- Animal Products: dairy
- Animal Production: preventive practices, therapeutics
- Education and Training: extension, on-farm/ranch research
- Sustainable Communities: sustainability measures
The high incidence and treatment rate of mastitis, defined as inflammation or infection of the mammary gland, and its associated economic losses, denotes it as a disease of interest for development of protocols for prudent antimicrobial use on dairies. One such protocol developed and implemented by our group at a large dairy (3500 cows) compared outcomes of a pathogen-specific protocol to a 5 day blanket treatment protocol. The strategic method of treatment decreased milk withholding time by 3 days for those cows enrolled. There were no significant differences in days to clinical cure, milk yield, and linear scores post-event, nor additional odds of culling in the months following. If dairies with similar mastitis etiologies employ this protocol, >65% of mild to moderate cases will not be treated. Judicious use of antibiotics by dairy farmers in states such as NY, which have prominent contributions to milk products, can create positive impacts on sustainability by preventing the selection of resistant organisms, thereby increasing product efficacy. A team of 6 dairies and their respective veterinarians as well as local Quality Milk Production Services laboratories will investigate the application of the protocol on moderate-sized dairies using three-time-a-week milk sample pickup or on farm culture (OFC). Producer’s antimicrobial use pre- and post-study will be assessed through surveys and records. Economic analysis will be performed for each group of dairies. Measures of success will include producer’s perception of outcomes, analysis of specificity and sensitivity of OFC, and monitor of milk quality, quantity, and mastitis incidences.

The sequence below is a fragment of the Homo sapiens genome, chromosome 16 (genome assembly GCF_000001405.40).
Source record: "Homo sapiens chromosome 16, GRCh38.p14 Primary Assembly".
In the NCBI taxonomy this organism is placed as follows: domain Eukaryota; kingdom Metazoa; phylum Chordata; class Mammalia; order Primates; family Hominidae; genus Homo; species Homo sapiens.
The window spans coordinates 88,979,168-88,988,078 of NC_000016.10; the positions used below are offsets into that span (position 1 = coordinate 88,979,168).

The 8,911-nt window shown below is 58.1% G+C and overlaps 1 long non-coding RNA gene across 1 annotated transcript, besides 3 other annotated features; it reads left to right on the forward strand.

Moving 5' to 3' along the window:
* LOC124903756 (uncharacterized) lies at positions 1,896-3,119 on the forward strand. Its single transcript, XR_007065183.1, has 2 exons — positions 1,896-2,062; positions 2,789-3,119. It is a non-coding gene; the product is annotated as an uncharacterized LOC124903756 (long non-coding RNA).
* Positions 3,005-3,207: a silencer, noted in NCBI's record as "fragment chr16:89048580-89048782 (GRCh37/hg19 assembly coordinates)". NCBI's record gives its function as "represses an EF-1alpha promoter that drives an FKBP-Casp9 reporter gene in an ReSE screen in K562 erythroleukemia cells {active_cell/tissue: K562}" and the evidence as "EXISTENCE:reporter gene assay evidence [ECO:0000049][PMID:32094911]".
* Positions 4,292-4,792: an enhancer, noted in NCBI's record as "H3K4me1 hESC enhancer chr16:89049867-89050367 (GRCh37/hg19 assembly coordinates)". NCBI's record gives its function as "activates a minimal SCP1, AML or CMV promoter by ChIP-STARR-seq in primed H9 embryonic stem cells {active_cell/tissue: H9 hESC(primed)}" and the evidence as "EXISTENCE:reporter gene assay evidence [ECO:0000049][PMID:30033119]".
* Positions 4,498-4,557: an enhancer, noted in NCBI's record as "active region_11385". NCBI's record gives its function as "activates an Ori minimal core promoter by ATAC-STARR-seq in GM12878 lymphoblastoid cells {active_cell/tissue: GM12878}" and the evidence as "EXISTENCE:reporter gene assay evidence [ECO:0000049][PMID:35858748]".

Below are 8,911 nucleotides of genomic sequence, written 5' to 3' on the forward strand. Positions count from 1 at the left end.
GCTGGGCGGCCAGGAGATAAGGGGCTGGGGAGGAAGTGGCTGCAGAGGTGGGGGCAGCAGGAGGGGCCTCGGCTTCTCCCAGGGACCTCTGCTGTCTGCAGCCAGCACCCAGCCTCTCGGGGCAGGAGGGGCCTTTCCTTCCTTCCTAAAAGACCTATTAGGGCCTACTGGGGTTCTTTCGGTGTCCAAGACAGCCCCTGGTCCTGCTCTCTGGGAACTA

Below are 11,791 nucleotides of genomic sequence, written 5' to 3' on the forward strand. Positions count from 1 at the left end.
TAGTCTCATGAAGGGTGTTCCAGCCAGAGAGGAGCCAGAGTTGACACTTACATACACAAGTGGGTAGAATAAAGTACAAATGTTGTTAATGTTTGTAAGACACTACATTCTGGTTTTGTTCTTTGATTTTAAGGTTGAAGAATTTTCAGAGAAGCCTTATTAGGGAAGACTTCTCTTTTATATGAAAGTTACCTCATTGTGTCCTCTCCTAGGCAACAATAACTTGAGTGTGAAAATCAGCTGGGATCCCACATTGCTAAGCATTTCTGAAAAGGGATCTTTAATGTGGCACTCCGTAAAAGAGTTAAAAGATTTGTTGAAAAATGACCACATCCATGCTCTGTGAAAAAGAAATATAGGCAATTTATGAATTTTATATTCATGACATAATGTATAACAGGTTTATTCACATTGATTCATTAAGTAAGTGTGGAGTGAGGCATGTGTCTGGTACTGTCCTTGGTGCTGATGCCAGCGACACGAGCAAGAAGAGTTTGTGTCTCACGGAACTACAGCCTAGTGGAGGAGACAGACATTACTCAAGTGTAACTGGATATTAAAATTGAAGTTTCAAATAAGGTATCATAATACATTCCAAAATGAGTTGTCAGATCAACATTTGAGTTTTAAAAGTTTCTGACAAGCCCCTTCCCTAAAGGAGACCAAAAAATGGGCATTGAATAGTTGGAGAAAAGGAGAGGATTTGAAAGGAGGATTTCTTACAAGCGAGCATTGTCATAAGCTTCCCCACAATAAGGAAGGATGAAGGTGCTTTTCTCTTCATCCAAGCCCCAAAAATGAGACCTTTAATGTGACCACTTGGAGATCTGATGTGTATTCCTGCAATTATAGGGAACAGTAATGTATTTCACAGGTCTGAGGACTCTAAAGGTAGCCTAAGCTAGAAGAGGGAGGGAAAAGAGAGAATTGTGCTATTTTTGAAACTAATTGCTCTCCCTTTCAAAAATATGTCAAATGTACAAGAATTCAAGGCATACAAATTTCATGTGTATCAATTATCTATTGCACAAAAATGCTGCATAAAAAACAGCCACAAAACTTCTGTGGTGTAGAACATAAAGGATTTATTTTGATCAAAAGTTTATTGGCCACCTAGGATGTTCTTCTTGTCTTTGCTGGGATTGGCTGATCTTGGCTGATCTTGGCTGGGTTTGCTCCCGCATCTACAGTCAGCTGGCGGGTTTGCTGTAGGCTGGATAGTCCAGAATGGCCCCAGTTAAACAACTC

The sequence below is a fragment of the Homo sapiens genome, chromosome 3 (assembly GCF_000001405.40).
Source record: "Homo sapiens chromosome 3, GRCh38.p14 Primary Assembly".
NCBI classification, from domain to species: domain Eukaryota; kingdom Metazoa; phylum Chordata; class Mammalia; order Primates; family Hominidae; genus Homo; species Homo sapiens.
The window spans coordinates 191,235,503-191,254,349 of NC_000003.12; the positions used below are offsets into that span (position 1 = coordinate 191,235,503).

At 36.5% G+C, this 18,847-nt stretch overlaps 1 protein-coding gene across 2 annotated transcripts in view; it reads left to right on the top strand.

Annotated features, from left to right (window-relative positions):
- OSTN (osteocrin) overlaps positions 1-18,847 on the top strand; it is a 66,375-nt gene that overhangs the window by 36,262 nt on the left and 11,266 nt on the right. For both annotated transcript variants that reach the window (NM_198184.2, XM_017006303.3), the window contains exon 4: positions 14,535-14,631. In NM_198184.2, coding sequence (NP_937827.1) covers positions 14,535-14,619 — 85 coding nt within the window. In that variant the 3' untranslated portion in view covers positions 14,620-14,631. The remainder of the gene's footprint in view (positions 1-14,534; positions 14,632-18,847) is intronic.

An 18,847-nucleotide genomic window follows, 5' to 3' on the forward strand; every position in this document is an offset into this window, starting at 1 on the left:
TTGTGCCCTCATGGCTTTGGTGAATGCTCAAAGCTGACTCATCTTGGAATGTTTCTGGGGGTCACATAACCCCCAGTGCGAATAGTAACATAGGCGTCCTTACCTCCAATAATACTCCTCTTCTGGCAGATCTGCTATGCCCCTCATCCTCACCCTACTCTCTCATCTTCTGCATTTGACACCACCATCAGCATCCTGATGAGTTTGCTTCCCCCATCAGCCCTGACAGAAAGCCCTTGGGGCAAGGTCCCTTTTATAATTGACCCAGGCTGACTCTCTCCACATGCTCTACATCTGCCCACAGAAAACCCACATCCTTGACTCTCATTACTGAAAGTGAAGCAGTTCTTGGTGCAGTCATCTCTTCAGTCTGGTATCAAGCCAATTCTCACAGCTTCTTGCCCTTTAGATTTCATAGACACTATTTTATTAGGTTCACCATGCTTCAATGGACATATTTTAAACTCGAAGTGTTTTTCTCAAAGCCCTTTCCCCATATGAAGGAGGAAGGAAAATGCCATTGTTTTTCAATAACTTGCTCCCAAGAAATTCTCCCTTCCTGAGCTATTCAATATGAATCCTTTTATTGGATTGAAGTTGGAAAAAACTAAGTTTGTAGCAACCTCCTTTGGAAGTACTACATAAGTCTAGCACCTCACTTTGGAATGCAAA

Project objectives from proposal:
In order to investigate current antimicrobial use on the dairy, a verbal questionnaire will be developed and administered to 6 selected NY dairies (see below) to determine perception of each dairy’s current clinical mastitis treatment protocol. Questions will be centered on whether the producer believes that the treatment is successful, but will also involve ease of implementation, reasons for current protocol use, and costs associated with treatment. Antimicrobial usage will be quantified using current cost of antimicrobial products, current receipts from animal health companies, current employee wages and time spent treating, and discarded milk costs. Mastitis incidence and percent of chronic cases will be quantified using monthly computer records, which are maintained at each dairy. Average milk production and bulk tank somatic cell count can also be obtained from DHIA records.
Clinical mastitis cases will be assessed for inclusion at 6 moderate-sized dairies (500-1000 cows) in New York. Dairies will be chosen due to size, a monthly incidence of 5-6% CM, availability of reliable health records, consultation opportunity with management and veterinarians, and access to a Quality Milk Production Services laboratory (Ithaca, Cobleskill, Canton, and Warsaw) for etiologic diagnosis. The farms need to use DHIA services, which includes monthly somatic cell count (SCC) and milk weights. Health records historically should be accurate and include treatment, pen moves, and culling data. Three dairies will be selected by researchers for Monday/Wednesday/Friday sample pickup by QMPS employees. Three additional dairies will be selected for on farm culture (OFC). Dairy managers and employees will be trained to recognize mastitis cases: each CM case will be detected by trained on-farm employees by observing “milk signs” such as abnormal milk including changes in consistency and color or “udder” signs including hard, swollen, or red quarters. Cows exhibiting severe signs such as depression, anorexia, dehydration, or fever will be excluded from the study and treated according to the farm’s protocol for severe CM. Farm managers and employees will also be trained to retrieve milk samples using sterile technique at the time of diagnosis for cows meeting inclusion criteria. An adequate sample will be collected into a milk culture tube from each affected quarter using sterile technique, labeled, and promptly placed in the refrigerator for the Monday/Wednesday/Friday pickup dairies or subjected to on farm culture (OFC) and subsequently placed in the freezer for the OFC dairies.
MWF pickup groups (3 dairies)